Tuesday, November 18, 2008

Wine Spectator's top 100 for 2008 - Seghesio Zin in top 10

Over the past couple of weeks Wine Spectator has been posting the top 10 wines from 2008 and this week they posted the entire list. The rankings are based a combination of quality (based on the tasting scores), value, availability (cases produced or imported), and "excitement". This year the top American wine on the list is Seghesio's 2007 Sonoma Zinfandel at #10. At $24 it's also by far the least expensive wine in the top 10 (1-9 cost $40-$100).

Yup, it's the same wine I blogged about earlier... a good bet for this year's Thanksgiving table! You may want to step up grabbing it though. While there's plenty made and in distribution, placing high on WS's top 100 means lots of people will be picking up bottles in wine shops and grocery stores. http://bcurlblog.blogspot.com/2008/11/two-nw-wines-and-favorite-zin-in-dec-15.html

The wine of the year - Casa Lapostolle
Clos Apalta Colchagua Valley 2005, Chile
96 points / $75

Also in the top 10 is one of my favorite wines - Mollydooker's, Shiraz McLaren Vale Carnival of Love 2007. 95 points / $90, 2,596 cases made, Australia. Granted, at $90 you could get nearly 4 bottles of the Seghesio...

The highest ranked (#17) Northwest wine is probably the best sparkling wine made in the US - Argyle Extended Tirage Willamette Valley, OR 1998, $50. (it's also in the 11/6 post) Other Northwest wines in the top 100 are:

#25 94pts $58 Andrew Will Champoux Vineyard, Horse Heaven Hills 2005
#42 92pts $25 Amavi Cabernet Sauvignon, Walla Walla Valley 2005
#48 93pts $37 DeLille Doyenne Aix Red Columbia Valley, 2005
#61 93pts $30 Januik Cabernet Sauvignon Columbia Valley, 2005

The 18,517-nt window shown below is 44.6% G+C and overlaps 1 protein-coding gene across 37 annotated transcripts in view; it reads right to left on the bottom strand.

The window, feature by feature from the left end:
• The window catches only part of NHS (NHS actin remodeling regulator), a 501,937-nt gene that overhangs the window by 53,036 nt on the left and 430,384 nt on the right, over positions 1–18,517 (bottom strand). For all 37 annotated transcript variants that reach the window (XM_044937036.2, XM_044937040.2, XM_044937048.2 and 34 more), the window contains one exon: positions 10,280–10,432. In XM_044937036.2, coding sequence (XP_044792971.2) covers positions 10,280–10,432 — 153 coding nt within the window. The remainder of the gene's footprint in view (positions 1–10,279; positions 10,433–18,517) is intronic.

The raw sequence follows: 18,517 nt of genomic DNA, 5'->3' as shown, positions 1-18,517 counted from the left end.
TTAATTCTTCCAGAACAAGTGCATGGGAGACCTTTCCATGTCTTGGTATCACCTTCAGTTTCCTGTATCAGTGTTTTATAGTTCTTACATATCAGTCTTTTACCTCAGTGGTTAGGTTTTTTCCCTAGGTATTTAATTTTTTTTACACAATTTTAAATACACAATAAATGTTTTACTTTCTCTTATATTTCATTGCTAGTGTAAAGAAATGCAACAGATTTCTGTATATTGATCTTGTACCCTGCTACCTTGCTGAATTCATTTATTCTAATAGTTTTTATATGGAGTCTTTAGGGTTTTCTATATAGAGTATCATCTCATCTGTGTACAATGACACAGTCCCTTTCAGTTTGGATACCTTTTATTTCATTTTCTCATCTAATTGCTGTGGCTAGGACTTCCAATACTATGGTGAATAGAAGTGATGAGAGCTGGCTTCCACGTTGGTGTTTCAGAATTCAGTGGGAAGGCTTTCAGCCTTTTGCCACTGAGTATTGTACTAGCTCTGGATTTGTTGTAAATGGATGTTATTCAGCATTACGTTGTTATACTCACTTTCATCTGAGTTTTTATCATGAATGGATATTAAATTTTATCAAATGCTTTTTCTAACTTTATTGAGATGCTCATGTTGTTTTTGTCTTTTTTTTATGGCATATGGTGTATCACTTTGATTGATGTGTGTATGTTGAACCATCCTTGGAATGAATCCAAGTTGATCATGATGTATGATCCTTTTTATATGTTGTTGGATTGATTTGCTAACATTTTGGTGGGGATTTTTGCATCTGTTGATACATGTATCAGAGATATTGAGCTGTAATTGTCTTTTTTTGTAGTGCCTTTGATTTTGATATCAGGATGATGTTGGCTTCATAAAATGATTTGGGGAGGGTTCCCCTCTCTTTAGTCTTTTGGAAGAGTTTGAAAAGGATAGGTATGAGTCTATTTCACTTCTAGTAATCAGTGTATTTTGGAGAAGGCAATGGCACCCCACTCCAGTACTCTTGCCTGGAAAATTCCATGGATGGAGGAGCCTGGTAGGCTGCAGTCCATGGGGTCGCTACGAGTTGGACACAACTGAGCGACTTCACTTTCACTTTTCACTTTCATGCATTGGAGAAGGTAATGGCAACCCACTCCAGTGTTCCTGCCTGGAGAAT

#68 93pts $58 Domaine Serene Pinot Noir Willamette Valley, Evenstad Reserve 2005

For those in the Seattle area, DeLille and Januik are located in Woodinville. DeLille is closed to the public, but Januik shares a tasting room with Novelty Hill (Mike Januik is the winemaker for both wineries) and is open to the public 11-5 daily.

Wednesday, November 12, 2008

Economies in the tank... some good news though, and and afterthought about Whistler

Yes, meant that to be plural... I just picked up six bottles of fairly top notch Aussie Cab for, well pennies on the Aussie dollar.

As we all watch our 401k's, stock options, and other investments with a lump in our collective throat at least the dollar's improving against most other currencies - and for those that like to drink European, Australian, or Canadian wine, that's a small silver lining.

So, if your wine budget is a little smaller (most of ours is) you may start seeing bargains. The Euro, Aussie dollar, and Canadian dollar have all lost somewhere around 20% - 30% against the US dollar (against highs from the summer). The Canadian and Aussie dollar seem particularly vulnerable so tied as they are to agricultural exports http://online.wsj.com/article/SB122632587332113613.html

The way most of the messed up US distribution system works it'll be tough to quickly find many currency market impacted buys at your local grocery store.